What is Pride?

This Bible Study answers the question - What is Pride? This Bible study is suitable for individual study or weekly group reviews. It offers you a great opportunity for personal growth. This study presents you with an opportunity for thoughtful reflection and spiritual growth.

Small groups provide you an opportunity to share what you learned, but you can gain powerful insights from others. After all, The Holy Spirit works in all believers and you can learn a lot from other believers (and vice versa). Discussing and sharing your insights with others is a rewarding and fun way to study the Bible. This study also provides a great format to learn biblical truths we can apply in our daily lives. The idea is to share insights, explore what the Bible says together, and benefit from group discussion of biblical principles.

This website does not have all the answers and nobody expects you to have them either. However, we can learn from each other and learn more about pride and what God says about it together.

Our purpose is to learn from God's answer book - The Bible. Our purpose in this lesson is to see the Biblical perspective of pride so we can answer the question - What is pride? - with certainty and assurance from God's Word.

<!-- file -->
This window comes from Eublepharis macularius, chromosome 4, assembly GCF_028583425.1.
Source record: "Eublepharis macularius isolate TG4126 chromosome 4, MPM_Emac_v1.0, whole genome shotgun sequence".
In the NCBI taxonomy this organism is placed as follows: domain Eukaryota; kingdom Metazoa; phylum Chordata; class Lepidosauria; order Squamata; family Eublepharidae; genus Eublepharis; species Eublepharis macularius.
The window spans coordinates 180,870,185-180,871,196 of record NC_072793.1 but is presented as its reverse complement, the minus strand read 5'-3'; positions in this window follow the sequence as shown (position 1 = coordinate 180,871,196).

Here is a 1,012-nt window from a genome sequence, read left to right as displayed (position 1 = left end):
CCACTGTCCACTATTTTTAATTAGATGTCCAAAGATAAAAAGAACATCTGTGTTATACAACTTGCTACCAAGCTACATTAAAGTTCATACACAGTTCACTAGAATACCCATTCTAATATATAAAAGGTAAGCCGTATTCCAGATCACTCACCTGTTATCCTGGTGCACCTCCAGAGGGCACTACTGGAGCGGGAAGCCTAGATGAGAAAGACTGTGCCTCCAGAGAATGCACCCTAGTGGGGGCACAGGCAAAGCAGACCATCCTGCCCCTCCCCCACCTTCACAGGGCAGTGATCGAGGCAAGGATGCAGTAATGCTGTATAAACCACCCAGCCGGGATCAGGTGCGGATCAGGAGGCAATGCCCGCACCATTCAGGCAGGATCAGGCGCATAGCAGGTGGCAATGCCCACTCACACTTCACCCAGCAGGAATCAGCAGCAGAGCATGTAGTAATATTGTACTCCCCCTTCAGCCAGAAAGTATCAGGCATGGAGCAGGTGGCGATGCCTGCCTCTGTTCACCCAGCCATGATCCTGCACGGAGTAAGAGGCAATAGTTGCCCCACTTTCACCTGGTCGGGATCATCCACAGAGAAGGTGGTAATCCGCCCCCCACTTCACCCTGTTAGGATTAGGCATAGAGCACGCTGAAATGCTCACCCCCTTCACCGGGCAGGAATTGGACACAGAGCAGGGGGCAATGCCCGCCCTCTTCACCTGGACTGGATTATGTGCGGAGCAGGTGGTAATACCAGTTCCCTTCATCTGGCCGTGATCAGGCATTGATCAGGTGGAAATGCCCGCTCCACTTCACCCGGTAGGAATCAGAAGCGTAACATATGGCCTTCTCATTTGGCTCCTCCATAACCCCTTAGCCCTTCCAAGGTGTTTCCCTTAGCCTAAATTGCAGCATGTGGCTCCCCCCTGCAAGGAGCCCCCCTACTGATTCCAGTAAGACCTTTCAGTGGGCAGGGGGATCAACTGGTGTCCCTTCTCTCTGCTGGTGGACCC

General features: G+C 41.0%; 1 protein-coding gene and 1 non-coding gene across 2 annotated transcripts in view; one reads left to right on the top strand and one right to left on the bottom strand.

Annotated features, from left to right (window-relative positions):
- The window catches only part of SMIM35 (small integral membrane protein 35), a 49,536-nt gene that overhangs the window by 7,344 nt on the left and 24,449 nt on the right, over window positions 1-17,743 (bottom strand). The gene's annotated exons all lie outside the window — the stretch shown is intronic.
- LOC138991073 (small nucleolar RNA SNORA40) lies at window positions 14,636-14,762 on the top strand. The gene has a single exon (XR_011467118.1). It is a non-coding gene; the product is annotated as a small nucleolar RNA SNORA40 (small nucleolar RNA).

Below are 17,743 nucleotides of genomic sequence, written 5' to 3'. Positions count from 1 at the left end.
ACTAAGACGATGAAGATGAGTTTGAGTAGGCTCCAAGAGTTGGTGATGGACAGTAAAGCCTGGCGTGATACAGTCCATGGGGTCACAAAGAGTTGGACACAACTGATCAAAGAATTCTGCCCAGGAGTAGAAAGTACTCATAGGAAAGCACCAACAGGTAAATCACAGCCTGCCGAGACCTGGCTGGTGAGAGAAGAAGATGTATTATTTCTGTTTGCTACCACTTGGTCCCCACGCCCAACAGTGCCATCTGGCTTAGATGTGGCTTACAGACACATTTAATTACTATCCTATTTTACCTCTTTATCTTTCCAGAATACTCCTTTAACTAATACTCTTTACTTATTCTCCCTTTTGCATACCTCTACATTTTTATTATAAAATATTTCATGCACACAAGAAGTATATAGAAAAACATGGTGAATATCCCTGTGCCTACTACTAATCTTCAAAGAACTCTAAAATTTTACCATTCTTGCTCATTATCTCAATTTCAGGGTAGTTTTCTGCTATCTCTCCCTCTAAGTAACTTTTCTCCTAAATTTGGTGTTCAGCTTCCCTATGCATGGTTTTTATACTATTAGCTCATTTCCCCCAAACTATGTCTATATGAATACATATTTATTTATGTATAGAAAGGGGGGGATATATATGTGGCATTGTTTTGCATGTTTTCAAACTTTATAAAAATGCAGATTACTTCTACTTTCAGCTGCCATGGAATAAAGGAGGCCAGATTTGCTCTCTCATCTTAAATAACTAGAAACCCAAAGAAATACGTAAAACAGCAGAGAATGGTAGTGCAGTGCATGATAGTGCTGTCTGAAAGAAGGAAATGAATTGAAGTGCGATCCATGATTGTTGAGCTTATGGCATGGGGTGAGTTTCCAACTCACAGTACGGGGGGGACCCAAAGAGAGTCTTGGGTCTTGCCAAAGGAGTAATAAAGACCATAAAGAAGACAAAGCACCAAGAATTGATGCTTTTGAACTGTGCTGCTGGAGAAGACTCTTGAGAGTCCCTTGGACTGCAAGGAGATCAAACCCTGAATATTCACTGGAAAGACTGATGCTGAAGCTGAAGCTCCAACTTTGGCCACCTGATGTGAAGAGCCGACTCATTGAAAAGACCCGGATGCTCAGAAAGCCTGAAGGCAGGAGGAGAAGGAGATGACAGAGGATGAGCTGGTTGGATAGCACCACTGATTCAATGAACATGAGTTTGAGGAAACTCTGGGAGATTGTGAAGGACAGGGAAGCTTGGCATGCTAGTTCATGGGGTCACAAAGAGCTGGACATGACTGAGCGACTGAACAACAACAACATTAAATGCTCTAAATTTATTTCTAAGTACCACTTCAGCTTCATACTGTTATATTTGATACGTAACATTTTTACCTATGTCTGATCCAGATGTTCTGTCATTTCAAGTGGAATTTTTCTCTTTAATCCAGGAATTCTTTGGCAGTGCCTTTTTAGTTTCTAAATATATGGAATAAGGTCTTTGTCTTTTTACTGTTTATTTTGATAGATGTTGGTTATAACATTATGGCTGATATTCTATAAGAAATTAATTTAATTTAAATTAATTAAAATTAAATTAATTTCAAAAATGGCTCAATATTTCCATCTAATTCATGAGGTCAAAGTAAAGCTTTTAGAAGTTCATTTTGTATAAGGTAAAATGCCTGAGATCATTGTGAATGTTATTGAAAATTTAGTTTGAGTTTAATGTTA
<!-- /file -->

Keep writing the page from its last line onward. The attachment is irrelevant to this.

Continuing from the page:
Our rewards for Biblical pursuits are eternal and our lessons from the Bible can be applied to our everyday lives.

So, what is pride? Why not start today and find out?

So What is Pride?

Daniel Webster provides six definitions, let's look at three:

First, it is the quality or state of being proud, as in inordinate self-esteem or conceit, or a reasonable or justifiable self-respect or delight or elation arising from some act, possession, or relationship (such as parental pride). Secondly, pride is also defined as proud or disdainful behavior or treatment. A third definition is an ostentatious display.